There was a generally negative reaction from the drivers to their grand Miami pre-race entrances, Lando Norris and George Russell leading the charge.
The explosion of popularity which Formula 1 is enjoying has seen the United States become a key market for its expansion, and judging by the spectacle which the inaugural Miami Grand Prix was in 2022, a similar vibe was expected for the F1 2023 return.
That indeed was the case, and a new initiative for F1’s second visit was an introduction on the grid for every driver, complete with an entrance way, pyro, a live band and rapper LL Cool J on the mic.
It was not something though which went down well with many of the drivers, McLaren racer Norris for example claiming that “none of the drivers like it”, stating that they have a “limit” to what they can deal with and such initiatives push that boundary.
“It’s tough. None of the drivers like it, but it’s not for us at the end of the day,” said Norris, as per Give Me Sport.
“We do a lot of things. [It’s] probably the only sport where we’re so close to the fans, we do so much publicity for the fans.
“As drivers we all just want to sit down and focus on what we need to focus on and not do so much TV and everything. It’s a business at the end of the day, so it’s what we’ve got to do. Adding more and more stuff like this, no driver likes it.
“We’ve said you can’t just keep putting things in and making us do more and more. There’s not one other sport where you do this. We do so much. There’s a limit to how much we should do. We’re here to focus on doing the job and not just be in front of a camera all day.”
Mercedes’ George Russell was of a similar mindset. While he understands the “entertainment” side of things, he called this additional show “distracting” and would not like to see it become a regular occurrence.
“We spoke about it as drivers on Friday night,” he confirmed.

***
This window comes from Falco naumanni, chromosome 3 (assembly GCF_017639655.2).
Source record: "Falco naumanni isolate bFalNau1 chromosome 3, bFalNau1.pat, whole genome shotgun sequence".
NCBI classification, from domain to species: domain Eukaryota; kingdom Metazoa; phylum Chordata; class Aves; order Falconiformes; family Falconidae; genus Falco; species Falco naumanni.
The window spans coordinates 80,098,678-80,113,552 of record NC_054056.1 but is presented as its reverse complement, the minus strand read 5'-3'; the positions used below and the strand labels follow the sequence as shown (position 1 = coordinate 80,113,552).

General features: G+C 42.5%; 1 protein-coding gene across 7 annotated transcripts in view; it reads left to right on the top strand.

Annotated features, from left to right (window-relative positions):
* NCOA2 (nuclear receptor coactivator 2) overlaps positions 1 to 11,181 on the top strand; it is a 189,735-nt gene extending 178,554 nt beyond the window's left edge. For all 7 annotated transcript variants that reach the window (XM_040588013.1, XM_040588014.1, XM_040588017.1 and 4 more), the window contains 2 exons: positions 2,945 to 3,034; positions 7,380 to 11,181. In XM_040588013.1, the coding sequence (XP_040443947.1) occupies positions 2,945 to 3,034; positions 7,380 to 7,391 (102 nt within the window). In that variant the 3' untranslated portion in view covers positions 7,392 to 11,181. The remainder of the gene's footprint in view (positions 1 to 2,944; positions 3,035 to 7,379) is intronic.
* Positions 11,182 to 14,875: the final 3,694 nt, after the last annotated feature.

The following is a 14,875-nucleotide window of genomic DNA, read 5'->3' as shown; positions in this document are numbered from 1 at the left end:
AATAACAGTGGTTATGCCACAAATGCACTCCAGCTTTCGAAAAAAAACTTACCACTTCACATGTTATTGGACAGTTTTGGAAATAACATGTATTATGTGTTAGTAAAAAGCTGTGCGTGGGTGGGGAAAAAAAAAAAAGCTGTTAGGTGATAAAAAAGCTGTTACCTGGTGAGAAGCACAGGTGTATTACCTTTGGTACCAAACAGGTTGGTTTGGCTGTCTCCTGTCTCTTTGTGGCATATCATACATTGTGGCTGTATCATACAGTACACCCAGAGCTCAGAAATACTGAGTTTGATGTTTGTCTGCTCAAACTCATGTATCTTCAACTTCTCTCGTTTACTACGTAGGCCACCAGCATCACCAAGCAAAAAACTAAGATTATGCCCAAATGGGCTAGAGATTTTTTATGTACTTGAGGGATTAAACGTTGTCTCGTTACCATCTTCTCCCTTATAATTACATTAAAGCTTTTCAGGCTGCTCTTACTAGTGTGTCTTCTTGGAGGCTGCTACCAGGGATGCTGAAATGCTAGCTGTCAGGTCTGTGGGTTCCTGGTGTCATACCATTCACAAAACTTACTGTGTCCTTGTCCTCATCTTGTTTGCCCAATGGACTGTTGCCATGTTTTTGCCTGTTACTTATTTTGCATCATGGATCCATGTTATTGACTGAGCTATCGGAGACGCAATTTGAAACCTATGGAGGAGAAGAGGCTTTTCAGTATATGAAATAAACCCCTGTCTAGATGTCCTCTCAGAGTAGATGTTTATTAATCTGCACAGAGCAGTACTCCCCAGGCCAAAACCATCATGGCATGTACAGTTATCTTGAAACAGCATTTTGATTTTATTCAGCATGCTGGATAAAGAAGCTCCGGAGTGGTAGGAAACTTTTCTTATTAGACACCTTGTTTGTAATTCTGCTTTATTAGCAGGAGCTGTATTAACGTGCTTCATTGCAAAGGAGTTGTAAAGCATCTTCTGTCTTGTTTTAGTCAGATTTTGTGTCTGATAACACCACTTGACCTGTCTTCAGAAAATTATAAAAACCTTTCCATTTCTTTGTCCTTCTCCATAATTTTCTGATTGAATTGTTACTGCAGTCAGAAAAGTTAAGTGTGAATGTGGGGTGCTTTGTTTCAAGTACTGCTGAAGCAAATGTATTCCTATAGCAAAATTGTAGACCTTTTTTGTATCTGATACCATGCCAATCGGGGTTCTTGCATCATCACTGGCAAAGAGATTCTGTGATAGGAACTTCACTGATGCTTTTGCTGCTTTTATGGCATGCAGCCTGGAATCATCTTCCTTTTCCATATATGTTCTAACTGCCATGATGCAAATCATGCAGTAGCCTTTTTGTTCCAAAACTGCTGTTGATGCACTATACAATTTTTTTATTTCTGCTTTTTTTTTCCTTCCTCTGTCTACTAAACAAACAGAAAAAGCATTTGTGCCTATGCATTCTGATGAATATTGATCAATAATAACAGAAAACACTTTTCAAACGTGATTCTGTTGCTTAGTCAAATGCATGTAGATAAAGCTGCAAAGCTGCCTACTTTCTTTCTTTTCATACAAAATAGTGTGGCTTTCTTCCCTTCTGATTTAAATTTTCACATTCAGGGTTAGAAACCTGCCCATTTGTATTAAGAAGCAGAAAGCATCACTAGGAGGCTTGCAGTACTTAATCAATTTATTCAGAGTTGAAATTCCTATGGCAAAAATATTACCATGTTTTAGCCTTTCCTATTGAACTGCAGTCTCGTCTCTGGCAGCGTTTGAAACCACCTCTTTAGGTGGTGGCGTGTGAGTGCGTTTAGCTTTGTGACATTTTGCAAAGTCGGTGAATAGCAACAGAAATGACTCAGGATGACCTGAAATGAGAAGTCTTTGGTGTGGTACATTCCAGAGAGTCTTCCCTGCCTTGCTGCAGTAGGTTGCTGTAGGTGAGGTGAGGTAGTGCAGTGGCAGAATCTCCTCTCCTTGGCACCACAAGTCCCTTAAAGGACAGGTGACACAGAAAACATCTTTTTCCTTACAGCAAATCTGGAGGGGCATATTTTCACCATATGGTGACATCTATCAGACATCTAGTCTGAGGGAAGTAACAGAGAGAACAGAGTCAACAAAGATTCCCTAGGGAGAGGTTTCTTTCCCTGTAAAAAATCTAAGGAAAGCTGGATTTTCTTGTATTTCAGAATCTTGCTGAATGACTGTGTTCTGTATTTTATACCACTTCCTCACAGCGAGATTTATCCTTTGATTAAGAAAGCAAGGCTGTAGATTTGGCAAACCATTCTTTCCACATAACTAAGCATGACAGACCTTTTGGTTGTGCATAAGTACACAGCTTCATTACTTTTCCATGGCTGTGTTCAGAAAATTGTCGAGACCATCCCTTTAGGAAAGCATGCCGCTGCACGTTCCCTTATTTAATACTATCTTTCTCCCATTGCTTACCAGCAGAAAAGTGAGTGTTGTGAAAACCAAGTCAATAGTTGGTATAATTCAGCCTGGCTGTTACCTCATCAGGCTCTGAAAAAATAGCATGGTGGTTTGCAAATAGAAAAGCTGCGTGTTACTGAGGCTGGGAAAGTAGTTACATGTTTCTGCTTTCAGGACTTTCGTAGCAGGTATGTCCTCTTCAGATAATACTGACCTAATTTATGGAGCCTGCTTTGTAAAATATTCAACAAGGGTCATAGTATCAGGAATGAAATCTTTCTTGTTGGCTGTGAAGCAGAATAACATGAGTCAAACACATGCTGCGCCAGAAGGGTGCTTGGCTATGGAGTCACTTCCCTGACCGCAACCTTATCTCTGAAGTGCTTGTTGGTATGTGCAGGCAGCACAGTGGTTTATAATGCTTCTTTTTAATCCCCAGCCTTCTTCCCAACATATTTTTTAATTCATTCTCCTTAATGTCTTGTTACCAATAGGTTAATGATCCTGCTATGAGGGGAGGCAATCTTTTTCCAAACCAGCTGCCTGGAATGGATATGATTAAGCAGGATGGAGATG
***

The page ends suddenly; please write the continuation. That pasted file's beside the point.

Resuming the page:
“Everyone has different personalities and I guess it’s the American way of doing sport. Personally it’s not for me, that’s my personal opinion, because I’m here to race. I’m not here for the show but I guess we have to roll with it.
“It’s distracting because we were on the grid for half an hour in our overalls in the sun and I don’t think there’s any sport in the world that 30 minutes before you go out to do your business that all the cameras are on you to make a bit of a show.
“I can appreciate it’s the entertainment world, and we’re open to changes, but we wouldn’t want to see it every weekend.
“The thing I love every race is the national anthem, it pumps you up and it’s respectful to the country you’re racing in, but [I have] mixed feelings towards the additional show.”
A rare voice of support for these driver introductions did emerge, and it was none other than Russell’s Mercedes team-mate Lewis Hamilton.
He confirmed that he was in “full support” of trying initiatives like these.
“I think it’s cool that the sport is continuously growing and evolving and they’re not just doing the same thing they’ve done in the past,” said Hamilton.
“They’re trying new things, they’re trying to improve the show always, and I’m in full support of it.
“Jeez, I grew up listening to LL Cool J, and LL Cool J was there. That’s cool. You look over, you’ve got will.i.am who’s an incredible artist. You’ve got Serena [Williams] and Venus [Williams] standing there. I thought it was cool.”
Red Bull’s Sergio Perez, who finished the Miami GP in P2, said in the post-race press conference that “as long as it doesn’t happen too often it’s okay”, while calling for F1 to remain “respectful of the drivers”, though Fernando Alonso said that he is “not a big fan of this kind of thing just before the race”.
But, if it is to continue, then he proposed that long-standing events like the “drivers’ parade” must be scrapped, while also calling for initiatives like these driver introductions to spread across the calendar, not just be specific to Miami, as “the Miami fans aren’t better than in Italy, or Spain, or Japan – we need to make everyone have the same show before the race.”
Miami GP winner Max Verstappen though is certainly hoping that these introductions do not become a regular thing that the drivers must take part in.
“I did have enough preparation before to speak to my engineers before the race, but it’s a personality thing,” he stated. “Some people like to be more in the spotlight, some people don’t.
“For me today what they did today is not necessary, I prefer to just talk to my engineers and walk to my car, put my helmet on and drive, but of course I understand the entertainment value. I just hope we don’t have that every single time.”
It is safe to say that the drivers will be anticipating a more traditional race build-up when they next return to action at Imola for the Emilia Romagna Grand Prix.